THELife got a little more dangerous over the past week. It wasn’t because of the pandemic or the climate crisis. It was entirely the result of the conscious choices of men (and they are almost always men) preparing for war.
It’s denied, of course. Nearsighted politicians, soldiers and diplomats say new nuclear weapons, missiles, ships, submarines and alliances are needed to deter unnamed enemies. They are necessary to strengthen âinternational securityâ.
So why does the world feel a little less secure every day? This paradox is lost for two of these political pygmies, Briton Boris Johnson and Australian Scott Morrison. These two could be twins. Both are deluding themselves about their own importance. They think they are global players. In truth, these are global blunders.
In America’s lost battle to keep China from becoming world number 1, they dance to the menacing tune of Joe Biden. They are like a pair of flabby choristers supporting the main tour. On this point, the two agree: if there is to be another war, they want to enter it.
Australia’s decision last week to build a fleet of nuclear-powered submarines as part of Aukus’ new defense pact with the US and UK puts it squarely in Beijing’s sights. It weakens, not improves, its security.
This makes Canberra dependent on Washington’s good graces. He outraged France and other European friends. And the campaign for a nuclear-free Pacific, backed by New Zealand and its regional allies, has sunk below the waterline.
The pact also says a lot about Western hypocrisy over nuclear proliferation. Courtesy of the United States, Australia will acquire sophisticated technology, commercial reactors fueled with enriched uranium and the latest know-how.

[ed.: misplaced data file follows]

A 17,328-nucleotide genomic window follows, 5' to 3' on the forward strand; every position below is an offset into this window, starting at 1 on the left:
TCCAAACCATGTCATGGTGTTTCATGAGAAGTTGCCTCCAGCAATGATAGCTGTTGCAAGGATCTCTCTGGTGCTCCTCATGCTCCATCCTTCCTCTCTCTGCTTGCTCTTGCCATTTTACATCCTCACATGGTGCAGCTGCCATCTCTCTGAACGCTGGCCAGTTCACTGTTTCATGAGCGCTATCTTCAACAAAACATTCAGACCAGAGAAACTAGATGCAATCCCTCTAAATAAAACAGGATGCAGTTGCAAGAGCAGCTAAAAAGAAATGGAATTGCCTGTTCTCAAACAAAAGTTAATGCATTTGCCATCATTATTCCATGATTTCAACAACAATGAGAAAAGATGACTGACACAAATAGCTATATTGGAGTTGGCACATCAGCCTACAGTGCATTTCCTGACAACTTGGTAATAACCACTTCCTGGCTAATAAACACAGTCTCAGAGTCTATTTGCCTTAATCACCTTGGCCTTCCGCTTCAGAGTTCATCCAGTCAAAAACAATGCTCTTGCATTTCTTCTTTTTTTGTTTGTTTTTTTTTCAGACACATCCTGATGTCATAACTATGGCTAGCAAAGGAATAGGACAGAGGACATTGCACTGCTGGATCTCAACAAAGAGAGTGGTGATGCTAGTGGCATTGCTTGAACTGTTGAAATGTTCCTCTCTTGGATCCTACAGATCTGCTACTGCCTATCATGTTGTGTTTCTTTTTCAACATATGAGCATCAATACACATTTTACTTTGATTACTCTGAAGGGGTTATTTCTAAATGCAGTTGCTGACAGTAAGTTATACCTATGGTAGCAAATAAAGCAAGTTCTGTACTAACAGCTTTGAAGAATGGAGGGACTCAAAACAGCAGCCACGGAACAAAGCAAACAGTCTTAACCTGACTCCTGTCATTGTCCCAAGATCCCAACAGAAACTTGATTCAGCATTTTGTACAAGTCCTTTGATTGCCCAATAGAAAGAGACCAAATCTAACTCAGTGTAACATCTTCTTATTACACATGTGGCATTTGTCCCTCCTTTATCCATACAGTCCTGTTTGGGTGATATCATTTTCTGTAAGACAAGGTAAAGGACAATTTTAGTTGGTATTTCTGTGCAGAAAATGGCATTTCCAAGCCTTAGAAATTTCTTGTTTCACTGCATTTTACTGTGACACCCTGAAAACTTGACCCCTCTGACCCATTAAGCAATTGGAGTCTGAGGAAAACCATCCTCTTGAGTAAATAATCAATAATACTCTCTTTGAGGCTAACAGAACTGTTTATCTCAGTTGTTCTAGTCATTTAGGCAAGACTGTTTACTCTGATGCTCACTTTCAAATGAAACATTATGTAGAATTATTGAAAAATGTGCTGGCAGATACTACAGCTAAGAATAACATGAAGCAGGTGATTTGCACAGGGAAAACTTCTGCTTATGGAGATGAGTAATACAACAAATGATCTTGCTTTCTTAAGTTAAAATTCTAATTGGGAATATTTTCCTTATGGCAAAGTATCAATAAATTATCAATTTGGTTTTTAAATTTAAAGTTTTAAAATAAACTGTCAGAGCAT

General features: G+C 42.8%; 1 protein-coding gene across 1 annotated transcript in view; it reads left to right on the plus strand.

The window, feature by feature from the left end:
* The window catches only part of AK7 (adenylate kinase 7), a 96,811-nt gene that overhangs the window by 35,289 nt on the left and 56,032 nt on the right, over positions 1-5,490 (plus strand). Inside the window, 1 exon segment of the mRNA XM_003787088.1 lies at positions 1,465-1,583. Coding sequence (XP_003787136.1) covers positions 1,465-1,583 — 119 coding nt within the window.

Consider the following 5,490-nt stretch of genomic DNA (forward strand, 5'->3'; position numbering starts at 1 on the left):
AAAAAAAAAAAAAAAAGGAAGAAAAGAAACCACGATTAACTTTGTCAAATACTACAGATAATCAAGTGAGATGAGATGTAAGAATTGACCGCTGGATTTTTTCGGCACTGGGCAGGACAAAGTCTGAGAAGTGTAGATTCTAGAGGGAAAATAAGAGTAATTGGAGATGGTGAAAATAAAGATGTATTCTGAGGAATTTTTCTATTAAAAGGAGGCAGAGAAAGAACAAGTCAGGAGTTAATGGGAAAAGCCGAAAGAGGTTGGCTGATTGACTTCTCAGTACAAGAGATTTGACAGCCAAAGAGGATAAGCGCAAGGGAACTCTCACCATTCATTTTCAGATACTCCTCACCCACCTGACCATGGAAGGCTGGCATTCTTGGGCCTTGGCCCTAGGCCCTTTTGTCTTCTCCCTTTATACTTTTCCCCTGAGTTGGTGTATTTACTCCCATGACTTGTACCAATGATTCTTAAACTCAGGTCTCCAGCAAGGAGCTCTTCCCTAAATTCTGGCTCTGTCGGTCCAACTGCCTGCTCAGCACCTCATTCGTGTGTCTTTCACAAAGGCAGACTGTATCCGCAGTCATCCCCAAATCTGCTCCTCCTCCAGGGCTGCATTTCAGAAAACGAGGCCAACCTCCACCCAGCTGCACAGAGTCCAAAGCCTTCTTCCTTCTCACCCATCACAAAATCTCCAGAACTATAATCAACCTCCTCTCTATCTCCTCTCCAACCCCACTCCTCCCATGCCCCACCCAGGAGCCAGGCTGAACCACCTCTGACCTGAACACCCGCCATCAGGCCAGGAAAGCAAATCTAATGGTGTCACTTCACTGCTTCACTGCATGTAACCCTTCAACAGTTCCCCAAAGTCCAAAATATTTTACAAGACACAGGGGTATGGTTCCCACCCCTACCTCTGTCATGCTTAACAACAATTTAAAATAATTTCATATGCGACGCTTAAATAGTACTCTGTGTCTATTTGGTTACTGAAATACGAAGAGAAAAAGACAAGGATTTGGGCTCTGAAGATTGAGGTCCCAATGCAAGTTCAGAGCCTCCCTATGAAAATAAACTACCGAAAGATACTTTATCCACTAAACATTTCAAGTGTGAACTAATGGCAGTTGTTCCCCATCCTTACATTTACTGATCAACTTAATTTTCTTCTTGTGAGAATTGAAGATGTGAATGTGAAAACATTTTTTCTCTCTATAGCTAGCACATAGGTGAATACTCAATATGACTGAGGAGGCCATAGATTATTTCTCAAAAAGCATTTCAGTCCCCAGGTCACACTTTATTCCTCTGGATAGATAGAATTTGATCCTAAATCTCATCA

This transfer violates international rules and breaks anti-nuclear taboos. This clearly opens the door to an Australian nuclear weapons capability. Beijing will surely find painful ways to retaliate against what President Xi Jinping calls interference in the “internal affairs of this region.”
Western solidarity in the Indo-Pacific against Chinese aggression is also shattered. The EU published a new regional strategy last week. It promotes a “multi-faceted engagement”, not an American-led arms race. What would the United States do – what would Israel do – if Iran, bypassing the nuclear non-proliferation treaty, suddenly decided to nuclearize its military capabilities? They would go crazy. The screams would likely be followed by gunfire.
Johnson is the best at shooting himself in the foot. Britain’s non-proliferation credibility was already in tatters. It increases its stock of nuclear warheads by 40%. The government no longer excludes the first nuclear use. Thanks to Johnson’s division, the UK may soon run out of a home for its nuclear submarines based in Scotland. Be careful. He can move them to Adelaide.
Johnson believes his wheezing in Australia reinforces his fantasy of “Global Britain,” confirming his trade lean towards the Indo-Pacific. In truth, his policies increase the UK’s vulnerabilities in a region where it has little influence and less control, for little tangible gain.